Life, this is the asshole-est joke you have ever played. Seriously. Not funny.

 

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Not Dead, I Swear

I just this afternoon decided to post an update here, since it has been a while, and to my horror, I have discovered that my last post was made in October 2016.

Okay, I have excuses. Mainly that I moved from Brooklyn (my home city for more than twenty years) and my apartment there (in which my wife and I lived for 16 years) to a quieter, greener pasture (and a big house with no other tenants) about an hour and a half north of Brooklyn.

Also, I wrapped up my final semester of being a college professor, which has been my life for–also–more than twenty years. I taught my final semester this past fall. I miss it and don’t miss it at the same time. (I do miss having people listen raptly when I speak…I’m a middle-aged fat woman, so under which other circumstances is that likely to happen for me? It doesn’t help that I retired reluctantly and prematurely mostly because my extemporaneous abilities have declined significantly, due in large part to the nasty tricks of Multiple Sclerosis, which makes teaching–at least the way I’m able to do it–almost impossible. I miss my mind as much as I miss having people respect me for my mind.)

Point is, my life has changed radically–mostly for the better, though I still sometimes feel wistful for my grimy, inconvenient, congested, highly-peopled life in Brooklyn. I’m a city mouse at heart, so where I am now feels like the country (though most people would probably disagree…but my neighbor has a tractor and my other neighbor raises ducks, and as soon as there’s farm equipment or non-dog/cat animals involved, that’s the country to me). It feels far too easy a life–even getting to a grocery or hardware store in my new town requires far less planning, energy and effort than it did in Brooklyn. Which, I recognize, is a stupid sentiment–there’s no valor in hardship; anyone who’s suffered not by choice will tell you that. But I can’t help the little creep of guilt and disappointment in myself at how easy I have it now.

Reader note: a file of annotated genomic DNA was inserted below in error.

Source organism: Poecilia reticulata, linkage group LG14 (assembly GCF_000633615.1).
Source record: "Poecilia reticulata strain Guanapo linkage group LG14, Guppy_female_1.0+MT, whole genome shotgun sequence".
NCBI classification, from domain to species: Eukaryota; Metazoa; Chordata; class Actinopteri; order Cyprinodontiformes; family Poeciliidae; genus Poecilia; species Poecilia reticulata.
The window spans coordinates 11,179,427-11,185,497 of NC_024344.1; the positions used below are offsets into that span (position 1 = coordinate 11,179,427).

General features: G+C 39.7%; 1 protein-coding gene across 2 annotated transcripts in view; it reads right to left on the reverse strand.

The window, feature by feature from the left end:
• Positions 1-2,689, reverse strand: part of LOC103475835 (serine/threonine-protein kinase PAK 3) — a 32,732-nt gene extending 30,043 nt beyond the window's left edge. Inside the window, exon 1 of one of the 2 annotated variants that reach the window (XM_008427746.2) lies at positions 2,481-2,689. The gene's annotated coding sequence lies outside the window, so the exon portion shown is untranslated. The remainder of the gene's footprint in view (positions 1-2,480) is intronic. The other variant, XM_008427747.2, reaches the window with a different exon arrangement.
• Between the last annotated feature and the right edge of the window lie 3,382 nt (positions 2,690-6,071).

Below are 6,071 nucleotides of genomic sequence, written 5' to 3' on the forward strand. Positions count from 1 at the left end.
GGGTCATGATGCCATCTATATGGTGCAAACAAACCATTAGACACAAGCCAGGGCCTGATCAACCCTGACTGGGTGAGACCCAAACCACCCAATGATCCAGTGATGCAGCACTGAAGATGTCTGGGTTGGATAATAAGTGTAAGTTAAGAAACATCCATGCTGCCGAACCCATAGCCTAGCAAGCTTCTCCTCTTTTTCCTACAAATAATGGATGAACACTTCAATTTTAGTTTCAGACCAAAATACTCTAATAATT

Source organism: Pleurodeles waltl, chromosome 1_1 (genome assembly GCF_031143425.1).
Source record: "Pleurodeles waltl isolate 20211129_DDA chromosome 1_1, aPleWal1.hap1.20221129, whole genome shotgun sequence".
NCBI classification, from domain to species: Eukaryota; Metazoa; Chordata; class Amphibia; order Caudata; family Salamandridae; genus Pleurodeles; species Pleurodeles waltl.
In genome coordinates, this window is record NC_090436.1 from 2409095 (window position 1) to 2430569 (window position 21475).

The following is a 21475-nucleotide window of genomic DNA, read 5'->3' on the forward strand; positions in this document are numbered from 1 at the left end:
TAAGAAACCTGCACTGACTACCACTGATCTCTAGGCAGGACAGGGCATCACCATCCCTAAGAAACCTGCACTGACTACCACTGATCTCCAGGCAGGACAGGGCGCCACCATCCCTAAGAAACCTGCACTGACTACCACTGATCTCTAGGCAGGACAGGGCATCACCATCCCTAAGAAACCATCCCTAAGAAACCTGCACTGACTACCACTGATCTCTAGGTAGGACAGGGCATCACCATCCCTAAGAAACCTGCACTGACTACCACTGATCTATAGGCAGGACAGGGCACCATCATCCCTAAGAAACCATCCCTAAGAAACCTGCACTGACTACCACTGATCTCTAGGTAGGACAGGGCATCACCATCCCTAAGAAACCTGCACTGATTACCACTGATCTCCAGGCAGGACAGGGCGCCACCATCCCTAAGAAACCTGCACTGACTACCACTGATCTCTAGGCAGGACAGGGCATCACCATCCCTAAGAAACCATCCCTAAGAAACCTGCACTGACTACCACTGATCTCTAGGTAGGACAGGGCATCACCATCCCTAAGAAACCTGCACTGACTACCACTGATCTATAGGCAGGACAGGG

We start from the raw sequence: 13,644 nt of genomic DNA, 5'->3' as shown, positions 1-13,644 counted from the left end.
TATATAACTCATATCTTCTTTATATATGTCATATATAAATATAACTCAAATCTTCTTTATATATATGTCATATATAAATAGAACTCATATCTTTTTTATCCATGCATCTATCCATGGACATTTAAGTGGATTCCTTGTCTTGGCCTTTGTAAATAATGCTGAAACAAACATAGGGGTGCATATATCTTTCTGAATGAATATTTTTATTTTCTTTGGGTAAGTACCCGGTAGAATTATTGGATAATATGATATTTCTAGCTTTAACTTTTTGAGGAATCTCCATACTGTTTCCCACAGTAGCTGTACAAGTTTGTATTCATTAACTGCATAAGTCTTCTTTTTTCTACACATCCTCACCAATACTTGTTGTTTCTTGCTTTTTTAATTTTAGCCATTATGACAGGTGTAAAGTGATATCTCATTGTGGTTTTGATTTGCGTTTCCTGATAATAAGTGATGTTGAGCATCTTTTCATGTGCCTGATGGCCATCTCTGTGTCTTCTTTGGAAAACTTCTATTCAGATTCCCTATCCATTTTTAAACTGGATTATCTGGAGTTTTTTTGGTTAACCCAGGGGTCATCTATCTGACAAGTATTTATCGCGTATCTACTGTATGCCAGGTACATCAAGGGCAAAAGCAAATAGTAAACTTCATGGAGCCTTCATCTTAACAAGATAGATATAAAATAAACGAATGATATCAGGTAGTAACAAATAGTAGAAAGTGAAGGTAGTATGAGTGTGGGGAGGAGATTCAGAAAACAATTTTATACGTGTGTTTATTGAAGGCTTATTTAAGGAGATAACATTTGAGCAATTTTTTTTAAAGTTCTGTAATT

Anyway, as I am more wont to do out here without the constant and senseless pressures of the honking, smelly, angry city to which I’d grown accustomed, I’ve wandered from my point. My point in writing: I’ve fallen down a rabbit hole of being stupidly busy with moving and then being stupidly tired from it, and have neglected what I really like to do (read and write). But I’ve got my new office mostly set up now, my books are all unpacked and in place, and I’ve figured out the proper way to make good tea with the water out here (it seems to require more tea leaves/bags than it did in Brooklyn… is this a thing with hard water?)

All this is to say that (1) I’m not dead as far as I know and (2) I will be back to posting book reviews and essays in this space right soonly. I’m happily making my way through Rachel Davidson Leigh’s novel Hold at the moment, which is a really lovely sci-fi (speculative fiction? alternate reality?) story about a guy who discovers he can freeze time, and I have a stack (okay, more of a virtual stack) of new novels waiting for me when I’ve finished that one.

Please don’t give up on me yet. I’ve got reviews and essays coming soon, I promise. It’s just that I find myself moving much slower, much closer to a reasonable speed of life, now that I don’t have the red amphetamine of NYC ramping me up into constant insomnia and fretting.

And that is a fact about which it’s clear how I should feel (relieved), but about which I’m not sure how I do feel (is it weird that I miss it a bit?). Not sleeping was bad for my already-teetering health, but made me much more productive.

We shall see, though: perhaps I am slower out here, but my thinking will be deeper and clearer. We’ll all find out soon enough.